Yes, certainly. So first, I just want to echo what what Rob said, I am not optimistic in any way that we will see a comprehensive federal law. I do think there is some growing awareness at the federal level, that cybersecurity and data privacy rights are becoming burdensome, that they’re becoming complex, often inconsistent, and the Biden Administration last summer, did start with baby steps on a cybersecurity law, or harmonization requirements or project that hasn’t gotten a whole lot of movement yet, but I think there’s at least an awareness that businesses are struggling, I completely agree with Rob. True relief in terms of federal comprehensive law is not coming anytime. So don’t hold out, out out vote. But so when we’re left with this, when we’re left with this overwhelming, and it really is overwhelming number of state, and federal and often local laws to like we see with biometrics a lot. The most important first step is to pause and to consider two fundamental questions. First, is what Rob talked about when you were chatting before this this started is, what types of data the company has? Are you talking about student data, talking about patient data, talking about consumer data, baking data, etc.? And then the related part of that is to understand what type of business you’re in and go slowly and be careful and thoughtful about what laws you’re actually subject to. So you want to think about how so often, these are the kind of questions I will often go through with a new client. First is, are you licensed? Do you hold a license by the state? If If yes, what type of license because many times data privacy laws, for example, in the behavioral health, or substance use and healthcare, they follow from a state license? Are you a state contractor? If so, you may have slowed down requirements from everyone from like the Ag to Department of Housing. Same thing for the feds, if you’re a federal contractor, you likely have some flow down requirements by virtue of that of your contractor status, the most famous of which is probably DOD. Then you want to think also about what type of industry are you in? Like Rob mentioned, there’s a lot of federal sectoral laws. So you want to think about, are you in healthcare? Are you in education? Are you in finance? Insurance? You also want to think about kind of who you target? Are you targeting in terms of your customer base? Do you look, do you target towards minors? Do you target towards certain populations that maybe are outside of like the traditional healthcare provider ensure context, but you’re doing a wellness act, so you may fall under the FTC’s breach rules for healthcare? So there’s a lot of like, really fundamental due diligence steps that a business wants to be doing? Because the worst thing to do is not to comply with the laws that you’re you’re subject to. The second worst thing is to comply with the laws you’re not subject to, you’re just wasting your time and money.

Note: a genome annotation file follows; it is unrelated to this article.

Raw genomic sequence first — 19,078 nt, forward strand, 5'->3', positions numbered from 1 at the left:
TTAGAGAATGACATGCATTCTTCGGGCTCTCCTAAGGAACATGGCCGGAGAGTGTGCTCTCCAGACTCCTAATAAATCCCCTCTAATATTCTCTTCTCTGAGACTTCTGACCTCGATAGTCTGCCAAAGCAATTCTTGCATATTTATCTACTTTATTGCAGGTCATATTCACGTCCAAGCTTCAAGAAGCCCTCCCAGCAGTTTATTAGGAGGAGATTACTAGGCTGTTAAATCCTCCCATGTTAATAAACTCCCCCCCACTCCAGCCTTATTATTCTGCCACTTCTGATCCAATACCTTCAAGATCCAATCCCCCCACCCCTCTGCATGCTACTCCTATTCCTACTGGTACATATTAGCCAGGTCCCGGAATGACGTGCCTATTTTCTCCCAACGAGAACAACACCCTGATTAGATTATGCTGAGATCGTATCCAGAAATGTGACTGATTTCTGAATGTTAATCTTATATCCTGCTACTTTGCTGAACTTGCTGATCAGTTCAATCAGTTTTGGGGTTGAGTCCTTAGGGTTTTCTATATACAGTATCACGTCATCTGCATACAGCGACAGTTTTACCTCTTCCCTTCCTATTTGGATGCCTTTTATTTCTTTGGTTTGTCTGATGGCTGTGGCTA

Jason Pufahl 08:11
So don’t be overzealous necessarily. Right? Out of curiosity, how often do you see that though? So I feel like the conversations I have more often than not are, we don’t, we don’t really know what we are supposed to do and really haven’t done anything. Do you run across a lot of companies that tried to essentially overcompliers? Or are they just doing maybe the wrong things, but not enough things?

Bill Roberts 08:37
I would say it’s not, it’s more of a more so the case by mistake, where on businesses are complying with the laws, they actually don’t need to be and we often see this in breaches, for example. So like a new company, and we’ve seen this unfortunately, quite a few times comes to Day Pitney, says we had a breach, we’re being investigated by the Massachusetts Attorney General, for example. And we say, okay, start sending us some of your documents, and they send us their breach policy, and it’s a HIPAA breach policy. But you’re not subject to HIPAA, so that’s kind of more what I’m getting at. There are times and we do have some clients who do this. we do for privacy reasons go beyond what the law requires. But that’s a business decision. It’s a sometimes it’s marketing decision. I think more often is the case that companies are complying with laws, they don’t need to be by mistake.

Rob McWilliams 09:40